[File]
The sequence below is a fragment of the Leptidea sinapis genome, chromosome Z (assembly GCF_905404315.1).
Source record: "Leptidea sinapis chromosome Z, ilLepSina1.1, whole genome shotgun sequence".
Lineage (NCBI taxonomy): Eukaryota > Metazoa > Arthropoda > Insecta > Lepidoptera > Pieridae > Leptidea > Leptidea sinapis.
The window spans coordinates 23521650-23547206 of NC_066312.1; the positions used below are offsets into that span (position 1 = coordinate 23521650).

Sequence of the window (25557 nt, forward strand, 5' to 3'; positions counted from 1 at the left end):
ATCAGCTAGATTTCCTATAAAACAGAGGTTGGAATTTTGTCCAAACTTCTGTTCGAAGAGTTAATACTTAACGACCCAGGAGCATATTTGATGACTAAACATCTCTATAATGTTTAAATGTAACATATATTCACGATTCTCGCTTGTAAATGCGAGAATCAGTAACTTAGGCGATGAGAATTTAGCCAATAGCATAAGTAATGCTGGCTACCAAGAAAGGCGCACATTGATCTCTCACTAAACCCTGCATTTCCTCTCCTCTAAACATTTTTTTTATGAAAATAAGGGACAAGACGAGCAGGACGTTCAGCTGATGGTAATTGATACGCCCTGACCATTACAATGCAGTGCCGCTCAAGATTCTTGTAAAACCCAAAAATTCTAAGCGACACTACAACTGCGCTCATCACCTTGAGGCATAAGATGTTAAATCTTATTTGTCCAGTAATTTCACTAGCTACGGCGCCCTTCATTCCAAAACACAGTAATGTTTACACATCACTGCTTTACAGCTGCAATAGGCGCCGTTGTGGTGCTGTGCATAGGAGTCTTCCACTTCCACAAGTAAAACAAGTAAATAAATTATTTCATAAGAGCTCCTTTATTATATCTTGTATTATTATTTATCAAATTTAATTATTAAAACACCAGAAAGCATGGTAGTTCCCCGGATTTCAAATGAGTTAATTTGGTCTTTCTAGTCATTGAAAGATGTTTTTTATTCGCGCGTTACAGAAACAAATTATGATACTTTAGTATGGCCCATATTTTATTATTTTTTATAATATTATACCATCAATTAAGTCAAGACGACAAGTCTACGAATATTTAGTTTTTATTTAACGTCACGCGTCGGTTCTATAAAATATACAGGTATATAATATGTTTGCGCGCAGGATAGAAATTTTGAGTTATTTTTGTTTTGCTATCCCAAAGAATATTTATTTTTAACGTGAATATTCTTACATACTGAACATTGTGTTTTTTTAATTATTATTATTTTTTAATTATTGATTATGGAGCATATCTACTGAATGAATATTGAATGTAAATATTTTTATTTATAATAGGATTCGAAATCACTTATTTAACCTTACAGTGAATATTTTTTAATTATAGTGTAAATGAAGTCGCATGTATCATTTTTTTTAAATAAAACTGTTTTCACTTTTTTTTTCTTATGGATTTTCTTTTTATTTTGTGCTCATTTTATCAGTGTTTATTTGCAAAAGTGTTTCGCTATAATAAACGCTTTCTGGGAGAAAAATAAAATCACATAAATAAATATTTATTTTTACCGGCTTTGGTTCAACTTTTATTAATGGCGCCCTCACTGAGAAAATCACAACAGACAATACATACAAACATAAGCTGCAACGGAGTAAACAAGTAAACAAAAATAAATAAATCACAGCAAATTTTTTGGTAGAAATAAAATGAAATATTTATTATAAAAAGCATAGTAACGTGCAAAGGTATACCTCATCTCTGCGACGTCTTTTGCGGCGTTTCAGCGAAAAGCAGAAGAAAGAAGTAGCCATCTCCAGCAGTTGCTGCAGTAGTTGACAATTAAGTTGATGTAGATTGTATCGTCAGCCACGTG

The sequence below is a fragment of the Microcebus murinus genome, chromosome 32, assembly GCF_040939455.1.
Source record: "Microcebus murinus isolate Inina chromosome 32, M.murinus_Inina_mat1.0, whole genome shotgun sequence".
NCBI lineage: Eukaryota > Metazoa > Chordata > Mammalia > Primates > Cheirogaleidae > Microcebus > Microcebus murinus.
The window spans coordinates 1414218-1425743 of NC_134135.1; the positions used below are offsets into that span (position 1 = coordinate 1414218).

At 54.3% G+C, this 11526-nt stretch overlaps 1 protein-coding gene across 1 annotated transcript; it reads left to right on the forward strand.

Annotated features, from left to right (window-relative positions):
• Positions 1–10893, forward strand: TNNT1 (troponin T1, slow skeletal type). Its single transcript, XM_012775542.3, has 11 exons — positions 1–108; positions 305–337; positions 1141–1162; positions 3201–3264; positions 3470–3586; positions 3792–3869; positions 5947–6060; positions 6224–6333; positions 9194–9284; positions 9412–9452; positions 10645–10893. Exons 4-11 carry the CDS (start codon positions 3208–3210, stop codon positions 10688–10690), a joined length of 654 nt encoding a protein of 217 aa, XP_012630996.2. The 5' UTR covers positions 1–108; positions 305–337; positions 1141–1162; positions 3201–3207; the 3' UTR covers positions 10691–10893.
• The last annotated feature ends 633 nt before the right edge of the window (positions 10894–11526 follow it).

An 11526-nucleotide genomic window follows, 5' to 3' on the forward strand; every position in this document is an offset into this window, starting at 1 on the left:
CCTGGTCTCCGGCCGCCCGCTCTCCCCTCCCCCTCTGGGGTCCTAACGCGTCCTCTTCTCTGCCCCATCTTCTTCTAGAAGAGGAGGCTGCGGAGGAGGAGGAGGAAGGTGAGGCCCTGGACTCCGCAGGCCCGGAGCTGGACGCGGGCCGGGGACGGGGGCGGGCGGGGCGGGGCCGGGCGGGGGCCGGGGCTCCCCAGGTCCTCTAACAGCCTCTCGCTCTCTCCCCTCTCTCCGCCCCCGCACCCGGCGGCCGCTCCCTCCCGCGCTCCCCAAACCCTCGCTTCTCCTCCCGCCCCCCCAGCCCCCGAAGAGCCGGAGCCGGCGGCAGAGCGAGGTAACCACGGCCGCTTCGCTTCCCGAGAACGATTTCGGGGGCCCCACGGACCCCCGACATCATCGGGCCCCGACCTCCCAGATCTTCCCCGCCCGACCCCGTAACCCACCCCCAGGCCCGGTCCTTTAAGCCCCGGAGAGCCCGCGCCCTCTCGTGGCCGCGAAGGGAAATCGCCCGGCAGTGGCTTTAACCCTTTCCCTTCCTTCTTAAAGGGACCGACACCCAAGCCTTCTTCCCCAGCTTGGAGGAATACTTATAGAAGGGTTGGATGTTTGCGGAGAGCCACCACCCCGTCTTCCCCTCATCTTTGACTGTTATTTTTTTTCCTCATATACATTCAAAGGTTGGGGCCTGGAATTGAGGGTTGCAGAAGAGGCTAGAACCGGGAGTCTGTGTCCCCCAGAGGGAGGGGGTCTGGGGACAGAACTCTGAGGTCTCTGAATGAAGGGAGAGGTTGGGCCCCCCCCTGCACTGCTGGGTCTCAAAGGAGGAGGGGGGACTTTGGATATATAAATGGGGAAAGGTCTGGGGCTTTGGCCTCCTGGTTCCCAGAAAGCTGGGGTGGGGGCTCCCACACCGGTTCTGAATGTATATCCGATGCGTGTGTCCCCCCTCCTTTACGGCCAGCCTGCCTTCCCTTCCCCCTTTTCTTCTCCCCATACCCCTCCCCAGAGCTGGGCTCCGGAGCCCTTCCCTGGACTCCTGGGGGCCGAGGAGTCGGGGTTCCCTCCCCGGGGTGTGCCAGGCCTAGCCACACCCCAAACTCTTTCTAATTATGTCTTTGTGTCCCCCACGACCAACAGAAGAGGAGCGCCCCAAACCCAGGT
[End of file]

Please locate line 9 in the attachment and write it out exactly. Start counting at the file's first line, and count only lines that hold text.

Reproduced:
NCBI lineage: Eukaryota > Metazoa > Chordata > Mammalia > Primates > Cheirogaleidae > Microcebus > Microcebus murinus.